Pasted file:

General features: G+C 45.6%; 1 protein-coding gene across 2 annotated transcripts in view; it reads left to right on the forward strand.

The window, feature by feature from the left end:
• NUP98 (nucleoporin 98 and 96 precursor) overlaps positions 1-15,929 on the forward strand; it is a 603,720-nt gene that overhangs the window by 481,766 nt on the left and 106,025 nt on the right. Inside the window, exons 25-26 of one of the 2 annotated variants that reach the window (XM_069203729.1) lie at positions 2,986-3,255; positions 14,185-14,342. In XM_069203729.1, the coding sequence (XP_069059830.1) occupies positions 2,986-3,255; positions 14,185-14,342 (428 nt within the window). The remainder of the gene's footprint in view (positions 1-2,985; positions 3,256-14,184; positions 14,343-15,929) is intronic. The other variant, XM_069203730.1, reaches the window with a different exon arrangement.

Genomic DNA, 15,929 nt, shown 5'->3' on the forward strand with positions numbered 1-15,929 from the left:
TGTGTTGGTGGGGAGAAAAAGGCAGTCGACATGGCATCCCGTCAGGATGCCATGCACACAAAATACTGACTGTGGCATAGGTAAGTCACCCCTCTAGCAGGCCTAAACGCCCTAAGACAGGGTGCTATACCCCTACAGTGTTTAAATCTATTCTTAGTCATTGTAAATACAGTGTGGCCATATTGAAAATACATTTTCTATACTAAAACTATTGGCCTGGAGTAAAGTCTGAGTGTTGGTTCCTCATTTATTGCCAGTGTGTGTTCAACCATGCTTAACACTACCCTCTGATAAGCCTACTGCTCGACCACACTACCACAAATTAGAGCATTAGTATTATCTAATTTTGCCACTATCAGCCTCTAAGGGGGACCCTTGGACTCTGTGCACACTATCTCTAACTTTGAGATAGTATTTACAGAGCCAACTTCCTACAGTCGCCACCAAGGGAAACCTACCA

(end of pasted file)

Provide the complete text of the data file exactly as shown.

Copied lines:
General features: G+C 45.6%; 1 protein-coding gene across 2 annotated transcripts in view; it reads left to right on the forward strand.

The window, feature by feature from the left end:
• NUP98 (nucleoporin 98 and 96 precursor) overlaps positions 1-15,929 on the forward strand; it is a 603,720-nt gene that overhangs the window by 481,766 nt on the left and 106,025 nt on the right. Inside the window, exons 25-26 of one of the 2 annotated variants that reach the window (XM_069203729.1) lie at positions 2,986-3,255; positions 14,185-14,342. In XM_069203729.1, the coding sequence (XP_069059830.1) occupies positions 2,986-3,255; positions 14,185-14,342 (428 nt within the window). The remainder of the gene's footprint in view (positions 1-2,985; positions 3,256-14,184; positions 14,343-15,929) is intronic. The other variant, XM_069203730.1, reaches the window with a different exon arrangement.

Genomic DNA, 15,929 nt, shown 5'->3' on the forward strand with positions numbered 1-15,929 from the left:
TGTGTTGGTGGGGAGAAAAAGGCAGTCGACATGGCATCCCGTCAGGATGCCATGCACACAAAATACTGACTGTGGCATAGGTAAGTCACCCCTCTAGCAGGCCTAAACGCCCTAAGACAGGGTGCTATACCCCTACAGTGTTTAAATCTATTCTTAGTCATTGTAAATACAGTGTGGCCATATTGAAAATACATTTTCTATACTAAAACTATTGGCCTGGAGTAAAGTCTGAGTGTTGGTTCCTCATTTATTGCCAGTGTGTGTTCAACCATGCTTAACACTACCCTCTGATAAGCCTACTGCTCGACCACACTACCACAAATTAGAGCATTAGTATTATCTAATTTTGCCACTATCAGCCTCTAAGGGGGACCCTTGGACTCTGTGCACACTATCTCTAACTTTGAGATAGTATTTACAGAGCCAACTTCCTACAGTCGCCACCAAGGGAAACCTACCA